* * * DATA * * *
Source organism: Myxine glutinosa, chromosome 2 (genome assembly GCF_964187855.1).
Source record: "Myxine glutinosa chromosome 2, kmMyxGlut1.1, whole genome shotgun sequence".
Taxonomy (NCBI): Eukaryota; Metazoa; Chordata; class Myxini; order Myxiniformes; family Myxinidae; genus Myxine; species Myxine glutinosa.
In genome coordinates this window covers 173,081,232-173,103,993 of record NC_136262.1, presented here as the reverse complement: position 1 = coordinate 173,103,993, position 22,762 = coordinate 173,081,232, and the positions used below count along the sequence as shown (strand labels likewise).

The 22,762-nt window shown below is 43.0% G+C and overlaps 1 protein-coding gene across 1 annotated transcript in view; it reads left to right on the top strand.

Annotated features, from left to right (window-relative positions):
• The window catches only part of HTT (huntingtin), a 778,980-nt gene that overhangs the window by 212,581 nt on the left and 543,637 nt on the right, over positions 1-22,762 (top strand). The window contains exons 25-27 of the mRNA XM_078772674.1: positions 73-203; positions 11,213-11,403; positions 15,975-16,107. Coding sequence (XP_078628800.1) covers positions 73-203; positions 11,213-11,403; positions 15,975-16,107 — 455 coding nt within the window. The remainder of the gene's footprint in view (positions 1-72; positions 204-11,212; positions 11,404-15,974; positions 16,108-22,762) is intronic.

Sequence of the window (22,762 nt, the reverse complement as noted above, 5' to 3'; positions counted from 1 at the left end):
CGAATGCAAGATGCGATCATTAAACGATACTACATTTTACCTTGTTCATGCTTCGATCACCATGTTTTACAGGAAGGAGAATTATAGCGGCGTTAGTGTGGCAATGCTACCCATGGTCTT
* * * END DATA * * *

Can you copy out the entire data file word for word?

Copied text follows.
Source organism: Myxine glutinosa, chromosome 2 (genome assembly GCF_964187855.1).
Source record: "Myxine glutinosa chromosome 2, kmMyxGlut1.1, whole genome shotgun sequence".
Taxonomy (NCBI): Eukaryota; Metazoa; Chordata; class Myxini; order Myxiniformes; family Myxinidae; genus Myxine; species Myxine glutinosa.
In genome coordinates this window covers 173,081,232-173,103,993 of record NC_136262.1, presented here as the reverse complement: position 1 = coordinate 173,103,993, position 22,762 = coordinate 173,081,232, and the positions used below count along the sequence as shown (strand labels likewise).

The 22,762-nt window shown below is 43.0% G+C and overlaps 1 protein-coding gene across 1 annotated transcript in view; it reads left to right on the top strand.

Annotated features, from left to right (window-relative positions):
• The window catches only part of HTT (huntingtin), a 778,980-nt gene that overhangs the window by 212,581 nt on the left and 543,637 nt on the right, over positions 1-22,762 (top strand). The window contains exons 25-27 of the mRNA XM_078772674.1: positions 73-203; positions 11,213-11,403; positions 15,975-16,107. Coding sequence (XP_078628800.1) covers positions 73-203; positions 11,213-11,403; positions 15,975-16,107 — 455 coding nt within the window. The remainder of the gene's footprint in view (positions 1-72; positions 204-11,212; positions 11,404-15,974; positions 16,108-22,762) is intronic.

Sequence of the window (22,762 nt, the reverse complement as noted above, 5' to 3'; positions counted from 1 at the left end):
CGAATGCAAGATGCGATCATTAAACGATACTACATTTTACCTTGTTCATGCTTCGATCACCATGTTTTACAGGAAGGAGAATTATAGCGGCGTTAGTGTGGCAATGCTACCCATGGTCTT